U.S. Senate majority leader addresses Trump's impeachment
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Again and again during the House impeachment hearings we heard one Republican after another assert "four facts" in Trump's defense. The phrasing varied, but the assertions remained substantively unchanged. Here they are in capsule form as expressed by Rep. Jim Jordan on Fox News in response to the interviewer's comment about the hearings that "You did not engage each other so nothing was done." Jordan's reply is like a spousal batterer ("she just won't listen!"):
- I get that but again, they won't accept the facts. Four facts have never changed, they will never change. They've always been there. We have the transcript. There was no quid pro quo on the transcript. We have the two guys who were on the call. President Trump, President Zelensky, both have said no pressure, no pushing, no linkage of an investigation to the security assistance money. We have the fact Ukraine didn't even know aid was paused at the time of the call and most importantly Ukraine took no action, i.e., never made any announcement of investigation into anybody let alone the Bidens to get the aid released. Those facts have always been there but they don't care....
Yes, we have "the transcript." It is not a verbatim transcript, it is a composite transcript compiled from the notes of an unknown number of notetakers who listened to the 30-minute phone call as it happened on July 25, 2019. In the words of the White House: "The text in this document records the notes and recollections of Situation Room Officers and NSC policy staff assigned to listen and memorialize the conversation in written form as the conversation takes place." There is no assurance that this is a complete or fully accurate transcript, but it is five pages long, single-spaced and is the best record we have of this phone call between two presidents. No one knows whether a verbatim transcript exists. So what does this composite transcript show about the Republicans' alleged "four facts"?
#1 "There was no quid pro quo on the transcript."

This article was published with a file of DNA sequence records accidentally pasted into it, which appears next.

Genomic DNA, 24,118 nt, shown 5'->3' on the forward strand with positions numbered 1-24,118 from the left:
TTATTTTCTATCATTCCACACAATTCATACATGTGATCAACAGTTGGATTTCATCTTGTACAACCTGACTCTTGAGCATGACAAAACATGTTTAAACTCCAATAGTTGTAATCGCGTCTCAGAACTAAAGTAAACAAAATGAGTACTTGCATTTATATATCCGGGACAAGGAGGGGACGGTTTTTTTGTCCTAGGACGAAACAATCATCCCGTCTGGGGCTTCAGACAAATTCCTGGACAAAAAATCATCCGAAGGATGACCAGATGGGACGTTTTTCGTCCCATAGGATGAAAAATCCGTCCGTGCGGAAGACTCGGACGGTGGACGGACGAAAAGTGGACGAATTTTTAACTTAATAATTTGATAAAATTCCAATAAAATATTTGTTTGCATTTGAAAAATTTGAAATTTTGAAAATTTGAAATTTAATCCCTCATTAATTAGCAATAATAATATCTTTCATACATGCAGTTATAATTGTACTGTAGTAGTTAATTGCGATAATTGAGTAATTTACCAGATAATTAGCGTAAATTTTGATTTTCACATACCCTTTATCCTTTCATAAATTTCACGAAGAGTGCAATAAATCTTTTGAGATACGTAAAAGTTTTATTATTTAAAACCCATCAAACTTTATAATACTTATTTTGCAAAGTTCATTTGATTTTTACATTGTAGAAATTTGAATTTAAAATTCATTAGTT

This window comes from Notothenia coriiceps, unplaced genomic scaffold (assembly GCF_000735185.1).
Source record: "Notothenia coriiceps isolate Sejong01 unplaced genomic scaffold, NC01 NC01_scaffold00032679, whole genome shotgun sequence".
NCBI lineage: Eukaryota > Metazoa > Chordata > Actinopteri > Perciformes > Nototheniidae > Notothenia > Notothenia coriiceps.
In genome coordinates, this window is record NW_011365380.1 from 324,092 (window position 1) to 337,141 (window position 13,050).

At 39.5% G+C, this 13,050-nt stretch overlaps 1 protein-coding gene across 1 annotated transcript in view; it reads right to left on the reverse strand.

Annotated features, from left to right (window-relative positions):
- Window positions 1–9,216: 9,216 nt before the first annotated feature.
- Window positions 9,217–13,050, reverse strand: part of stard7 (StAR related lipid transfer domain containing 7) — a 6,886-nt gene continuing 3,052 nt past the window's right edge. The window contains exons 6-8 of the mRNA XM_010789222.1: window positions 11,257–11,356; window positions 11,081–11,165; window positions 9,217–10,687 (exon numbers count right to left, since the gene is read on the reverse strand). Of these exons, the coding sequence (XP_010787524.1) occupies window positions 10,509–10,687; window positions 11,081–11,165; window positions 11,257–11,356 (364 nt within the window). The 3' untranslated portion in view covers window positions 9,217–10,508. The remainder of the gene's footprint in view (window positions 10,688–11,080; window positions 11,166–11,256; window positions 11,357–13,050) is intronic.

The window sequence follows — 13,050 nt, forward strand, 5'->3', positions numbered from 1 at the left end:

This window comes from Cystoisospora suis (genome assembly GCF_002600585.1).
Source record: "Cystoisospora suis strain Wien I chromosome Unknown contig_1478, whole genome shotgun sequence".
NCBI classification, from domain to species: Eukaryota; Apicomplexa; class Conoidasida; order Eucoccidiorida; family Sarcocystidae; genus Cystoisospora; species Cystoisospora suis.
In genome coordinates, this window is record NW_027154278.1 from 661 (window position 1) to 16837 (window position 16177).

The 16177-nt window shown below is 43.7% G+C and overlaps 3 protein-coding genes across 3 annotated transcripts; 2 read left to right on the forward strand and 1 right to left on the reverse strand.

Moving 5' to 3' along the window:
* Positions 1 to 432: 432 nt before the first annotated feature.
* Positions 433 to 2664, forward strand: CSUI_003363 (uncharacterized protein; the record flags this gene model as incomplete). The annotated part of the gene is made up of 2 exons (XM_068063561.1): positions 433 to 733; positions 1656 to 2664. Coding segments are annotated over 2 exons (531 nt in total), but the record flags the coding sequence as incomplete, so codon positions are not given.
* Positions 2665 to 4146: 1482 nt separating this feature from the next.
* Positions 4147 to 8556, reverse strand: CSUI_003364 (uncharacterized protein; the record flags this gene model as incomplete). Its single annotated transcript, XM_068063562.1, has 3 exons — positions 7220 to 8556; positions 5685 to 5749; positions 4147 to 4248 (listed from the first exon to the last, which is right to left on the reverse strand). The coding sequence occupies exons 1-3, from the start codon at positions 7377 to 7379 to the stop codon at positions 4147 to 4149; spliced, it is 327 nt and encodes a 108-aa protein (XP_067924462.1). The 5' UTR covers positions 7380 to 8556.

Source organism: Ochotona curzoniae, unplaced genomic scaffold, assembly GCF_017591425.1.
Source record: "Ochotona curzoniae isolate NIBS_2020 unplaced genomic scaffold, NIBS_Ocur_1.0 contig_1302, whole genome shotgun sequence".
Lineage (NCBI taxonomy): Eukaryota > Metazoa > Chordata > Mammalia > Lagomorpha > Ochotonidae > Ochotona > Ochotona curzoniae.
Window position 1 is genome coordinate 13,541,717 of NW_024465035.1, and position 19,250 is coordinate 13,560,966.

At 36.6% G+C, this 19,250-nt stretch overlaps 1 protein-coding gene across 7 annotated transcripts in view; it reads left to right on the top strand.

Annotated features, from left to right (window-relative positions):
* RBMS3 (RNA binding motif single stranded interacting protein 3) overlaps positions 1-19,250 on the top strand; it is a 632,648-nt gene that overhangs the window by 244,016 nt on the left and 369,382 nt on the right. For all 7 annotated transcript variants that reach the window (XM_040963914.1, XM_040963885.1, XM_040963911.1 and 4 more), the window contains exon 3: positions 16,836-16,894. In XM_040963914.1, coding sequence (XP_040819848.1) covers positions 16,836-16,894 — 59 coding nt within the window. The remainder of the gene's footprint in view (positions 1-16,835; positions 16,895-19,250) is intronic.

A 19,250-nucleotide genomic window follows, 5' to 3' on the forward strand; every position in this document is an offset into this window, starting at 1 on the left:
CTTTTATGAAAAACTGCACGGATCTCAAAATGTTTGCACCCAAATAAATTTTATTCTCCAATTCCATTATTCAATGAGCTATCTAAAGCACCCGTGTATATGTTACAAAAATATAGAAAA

The phrase "quid pro quo" has no inherent value. A quid pro quo can be good in one circumstance or bad in another. The phrase means, literally, "something for something," an exchange of items of value made freely or under duress. A quid pro quo can exist in a variety forms from proposal to completed deal. The transcript shows that on July 25, both presidents were considering a variety of quid pro quo arrangements without formally settling on any specific tradeoff.
- President Zelensky is the first to ask for a quid, that the US bring pressure to bear on the European Union to enforce sanctions against the Russian Federation. The US is on record supporting those sanctions. President Trump never addresses the ask (page 2).
- President Zelensky promptly asks for a second quid (page 2): "I would also like to thank you for your great support in the area of defense. We are ready to continue to cooperate for the next steps. Specifically we are almost ready to buy more Javelins from the United States for defense purposes." This is a core issue. Javelins are anti-tank weapons that are already available for use to check a possible Russian tank attack in the Donbass, where Russian-backed separatists are fighting Ukrainian forces in what is essentially a civil war. Both presidents here know that the Javelins are part of the $391 million aid package that has been approved by all the interested agencies of the US, only to be held back by the White House. Trump knows this. Zelensky may or may not know about the hold, he surely knows the aid has not arrived and here he is gently inquiring about it. (He doesn't say what Rudy Giuliani told his aide in a recent conversation (page 3).